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Posted
06 November 2007

Categories
Nerd Factor X Linkpimpin'

Tags
c++ development memory performance architecture

2 Comments

Required Viewing

If you're at all interested in computing technology you can't help but be amazed at the advances in CPU power over the last few decades, Moore's Law, blah blah blah. But a few seconds pondering this invariably provokes the question as to how long this party can last.

The commonly accepted wisdom is that CPUs have gotten about as fast as they are likely to go in terms of sheer clock speed, and now manufacturers are turning to multiprocessing to provide more processing power for a given price point. The recent Intel price drops which made the quad-core Q6600 CPU available for less than AUD400 are a highly relevent (and welcome) data point to illustrate this trend.

This raises lots of hairy questions for developers, such as "how are we going to design our software to run efficiently in a multi-processing environment?" The previously-linked wide finder experiment is an attempt to explore some of these issues. And it's pretty obvious that so far there is no silver bullet.

But wait, it gets worse. I will point you to a long but highly thought-provoking presentation from Herb Sutter. Turns out we are already hitting major architectural hurdles in the form of memory access limitations, and we'll need to find some solutions for these before tackling the parallel computation problem.

Sutter's presentation is deeply technical, but still quite accessible, and delivered with an engaging style that makes it required viewing. Highly recommended.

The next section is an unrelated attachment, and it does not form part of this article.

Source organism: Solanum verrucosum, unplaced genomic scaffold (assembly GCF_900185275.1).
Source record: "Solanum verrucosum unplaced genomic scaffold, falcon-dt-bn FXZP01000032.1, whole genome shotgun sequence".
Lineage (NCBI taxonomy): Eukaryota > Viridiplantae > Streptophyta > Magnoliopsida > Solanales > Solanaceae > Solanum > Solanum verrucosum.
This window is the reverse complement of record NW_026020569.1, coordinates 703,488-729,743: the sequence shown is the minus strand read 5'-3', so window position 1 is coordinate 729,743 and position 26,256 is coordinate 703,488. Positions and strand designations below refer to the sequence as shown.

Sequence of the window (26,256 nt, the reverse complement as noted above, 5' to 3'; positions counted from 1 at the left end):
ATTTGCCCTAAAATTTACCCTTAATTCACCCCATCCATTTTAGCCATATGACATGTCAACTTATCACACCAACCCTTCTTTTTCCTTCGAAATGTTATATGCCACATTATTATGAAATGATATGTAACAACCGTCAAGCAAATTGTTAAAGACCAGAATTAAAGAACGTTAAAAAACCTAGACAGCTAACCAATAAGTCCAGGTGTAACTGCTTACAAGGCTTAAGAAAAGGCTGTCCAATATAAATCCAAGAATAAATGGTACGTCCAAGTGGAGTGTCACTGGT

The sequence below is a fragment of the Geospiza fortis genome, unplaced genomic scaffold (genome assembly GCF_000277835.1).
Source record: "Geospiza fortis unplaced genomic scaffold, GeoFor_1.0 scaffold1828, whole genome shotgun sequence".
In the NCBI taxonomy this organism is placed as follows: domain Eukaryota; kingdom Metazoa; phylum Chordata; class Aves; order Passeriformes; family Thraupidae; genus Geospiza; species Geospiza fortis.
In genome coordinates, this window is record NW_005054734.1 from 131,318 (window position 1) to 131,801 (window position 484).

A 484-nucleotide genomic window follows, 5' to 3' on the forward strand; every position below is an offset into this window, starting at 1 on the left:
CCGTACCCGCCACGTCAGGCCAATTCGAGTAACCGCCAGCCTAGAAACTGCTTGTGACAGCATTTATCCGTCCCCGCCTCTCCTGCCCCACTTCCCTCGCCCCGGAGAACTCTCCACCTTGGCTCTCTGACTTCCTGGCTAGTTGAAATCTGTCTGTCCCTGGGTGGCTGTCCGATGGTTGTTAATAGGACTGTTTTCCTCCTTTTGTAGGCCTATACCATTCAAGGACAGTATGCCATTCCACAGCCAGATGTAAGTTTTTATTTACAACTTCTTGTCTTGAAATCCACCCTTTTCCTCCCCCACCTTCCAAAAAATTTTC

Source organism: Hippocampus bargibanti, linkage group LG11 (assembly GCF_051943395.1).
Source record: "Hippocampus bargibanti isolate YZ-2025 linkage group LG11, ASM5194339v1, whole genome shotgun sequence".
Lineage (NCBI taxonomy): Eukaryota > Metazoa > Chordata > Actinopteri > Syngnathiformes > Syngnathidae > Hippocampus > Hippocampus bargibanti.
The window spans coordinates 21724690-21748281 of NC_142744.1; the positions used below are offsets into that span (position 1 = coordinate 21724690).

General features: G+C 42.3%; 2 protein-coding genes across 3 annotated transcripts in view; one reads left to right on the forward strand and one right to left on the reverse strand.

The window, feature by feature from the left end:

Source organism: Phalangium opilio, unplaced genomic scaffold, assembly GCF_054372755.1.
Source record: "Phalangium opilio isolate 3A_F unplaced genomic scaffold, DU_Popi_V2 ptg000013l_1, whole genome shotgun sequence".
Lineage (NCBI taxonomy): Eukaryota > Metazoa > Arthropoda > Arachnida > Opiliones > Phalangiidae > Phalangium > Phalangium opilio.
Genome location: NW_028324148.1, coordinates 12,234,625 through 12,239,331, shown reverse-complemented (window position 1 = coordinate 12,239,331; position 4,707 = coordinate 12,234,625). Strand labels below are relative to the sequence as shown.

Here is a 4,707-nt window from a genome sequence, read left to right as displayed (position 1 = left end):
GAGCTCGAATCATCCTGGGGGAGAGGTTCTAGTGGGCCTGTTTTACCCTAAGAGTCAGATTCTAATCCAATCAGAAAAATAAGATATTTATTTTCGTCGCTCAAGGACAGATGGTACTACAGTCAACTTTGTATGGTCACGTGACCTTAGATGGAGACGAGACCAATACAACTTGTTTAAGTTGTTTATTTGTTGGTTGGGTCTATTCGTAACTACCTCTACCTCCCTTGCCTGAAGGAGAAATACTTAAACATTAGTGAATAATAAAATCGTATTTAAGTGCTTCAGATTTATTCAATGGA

I recently had some experience diagnosing some memory-related performance problems (not quite in the same class as that discussed by Sutter, but similar) and I have to say there is a serious deficit in the development tools for these kinds of problems. Currently we need to look aggregate behaviour over multiple iterations to isolate some of these problems, and this is a difficult and error-prone approach. For example, check out Sutter's technique to discover the memory cache line size in code. In the future it would be great if we could monitor cache misses, pipeline stalls, page faults, and other performance-impacting events within the debugger.

These issues also make me wonder about how higher-level languages are going to provide appropriate abstractions to avoid the performance problems. For example, garbage collection is a major win for programmer productivity but it does encourage memory usage patterns that are not always conducive to performance given architectural limitations in the underlying hardware. The same abstraction problems affect C/C++ of course but at least there is the option to go "bare-metal" where necessary.

Whatever the answers are here, it's certain there are some interesting times ahead for developers.

2 Comments

Posted by
Tom
2007-11-06 22:39:00 -0600
#

Functional languages, or hybrid languages with clearly demarked separation of conventional and functional code (NOT what Python does), may provide some of the answers, because functional code deals with data that's assumed immutable, so "state" (which is the chief fly in the ointment when it comes to concurrency) goes away to a large extent.

Scala is a really interesting hybrid language, although I regret that it only targets Java bytecode or MSIL.

A language like Haskell (not that I'd suggest it comes anywhere near being the sort of silver bullet I'm talking about) usefully provides the expressiveness needed to model concurrent programming solutions that we will probably turn to in the future, like transactional memory, in a formally verifiable way.


Posted by
Brendan
2007-11-06 22:39:00 -0600
#

Thanks for the recommendation. I enjoyed the talk quite a bit.

Without being too much of a Pollyanna, I do think Sutter exaggerates the scope of the problem a little. I don't dispute any of his claims about pipeline and latency issues, but for the vast majority of regular computer use, this isn't a noticeable problem. I'm sure it's real for video processing and other computationally intensive applications, but the real problem with perceived slowness these days is (1) how long it takes applications to load in the first place (Java, for example, has gotten unbelievable) and of course, (2) network bottlenecks.

That said, I recognize that Sutter was talking to a select audience, one that is on the cutting edge of programming, and that it always matters to this sort that every problem be addressed. I'm glad for such people.